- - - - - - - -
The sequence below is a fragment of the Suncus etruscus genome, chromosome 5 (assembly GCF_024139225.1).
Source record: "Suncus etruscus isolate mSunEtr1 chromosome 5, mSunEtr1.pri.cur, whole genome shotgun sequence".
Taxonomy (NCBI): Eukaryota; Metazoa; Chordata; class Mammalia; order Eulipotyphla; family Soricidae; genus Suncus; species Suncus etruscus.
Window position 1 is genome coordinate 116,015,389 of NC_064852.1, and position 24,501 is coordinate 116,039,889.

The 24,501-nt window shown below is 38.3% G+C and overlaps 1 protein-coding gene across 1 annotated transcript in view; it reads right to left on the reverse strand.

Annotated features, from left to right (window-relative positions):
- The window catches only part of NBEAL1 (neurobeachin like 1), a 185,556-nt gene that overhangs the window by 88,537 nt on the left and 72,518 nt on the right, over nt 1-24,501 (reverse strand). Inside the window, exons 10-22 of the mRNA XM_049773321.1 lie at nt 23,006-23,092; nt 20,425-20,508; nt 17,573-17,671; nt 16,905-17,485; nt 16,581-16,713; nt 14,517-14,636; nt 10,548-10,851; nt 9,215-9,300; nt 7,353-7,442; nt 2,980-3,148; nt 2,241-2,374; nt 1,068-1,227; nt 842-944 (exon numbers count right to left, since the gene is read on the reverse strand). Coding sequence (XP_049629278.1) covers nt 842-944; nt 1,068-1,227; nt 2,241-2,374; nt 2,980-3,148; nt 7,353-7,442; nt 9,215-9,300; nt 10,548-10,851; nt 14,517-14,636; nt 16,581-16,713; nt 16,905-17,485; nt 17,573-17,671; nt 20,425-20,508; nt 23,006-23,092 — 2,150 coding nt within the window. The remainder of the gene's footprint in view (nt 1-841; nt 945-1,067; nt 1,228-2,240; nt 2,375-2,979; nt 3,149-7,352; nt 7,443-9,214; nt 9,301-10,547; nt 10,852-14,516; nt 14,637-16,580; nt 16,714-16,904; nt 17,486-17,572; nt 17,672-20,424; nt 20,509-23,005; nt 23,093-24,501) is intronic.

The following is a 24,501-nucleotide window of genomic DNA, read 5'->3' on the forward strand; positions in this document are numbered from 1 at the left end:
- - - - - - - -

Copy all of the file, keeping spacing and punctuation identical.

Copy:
The sequence below is a fragment of the Suncus etruscus genome, chromosome 5 (assembly GCF_024139225.1).
Source record: "Suncus etruscus isolate mSunEtr1 chromosome 5, mSunEtr1.pri.cur, whole genome shotgun sequence".
Taxonomy (NCBI): Eukaryota; Metazoa; Chordata; class Mammalia; order Eulipotyphla; family Soricidae; genus Suncus; species Suncus etruscus.
Window position 1 is genome coordinate 116,015,389 of NC_064852.1, and position 24,501 is coordinate 116,039,889.

The 24,501-nt window shown below is 38.3% G+C and overlaps 1 protein-coding gene across 1 annotated transcript in view; it reads right to left on the reverse strand.

Annotated features, from left to right (window-relative positions):
- The window catches only part of NBEAL1 (neurobeachin like 1), a 185,556-nt gene that overhangs the window by 88,537 nt on the left and 72,518 nt on the right, over nt 1-24,501 (reverse strand). Inside the window, exons 10-22 of the mRNA XM_049773321.1 lie at nt 23,006-23,092; nt 20,425-20,508; nt 17,573-17,671; nt 16,905-17,485; nt 16,581-16,713; nt 14,517-14,636; nt 10,548-10,851; nt 9,215-9,300; nt 7,353-7,442; nt 2,980-3,148; nt 2,241-2,374; nt 1,068-1,227; nt 842-944 (exon numbers count right to left, since the gene is read on the reverse strand). Coding sequence (XP_049629278.1) covers nt 842-944; nt 1,068-1,227; nt 2,241-2,374; nt 2,980-3,148; nt 7,353-7,442; nt 9,215-9,300; nt 10,548-10,851; nt 14,517-14,636; nt 16,581-16,713; nt 16,905-17,485; nt 17,573-17,671; nt 20,425-20,508; nt 23,006-23,092 — 2,150 coding nt within the window. The remainder of the gene's footprint in view (nt 1-841; nt 945-1,067; nt 1,228-2,240; nt 2,375-2,979; nt 3,149-7,352; nt 7,443-9,214; nt 9,301-10,547; nt 10,852-14,516; nt 14,637-16,580; nt 16,714-16,904; nt 17,486-17,572; nt 17,672-20,424; nt 20,509-23,005; nt 23,093-24,501) is intronic.

The following is a 24,501-nucleotide window of genomic DNA, read 5'->3' on the forward strand; positions in this document are numbered from 1 at the left end: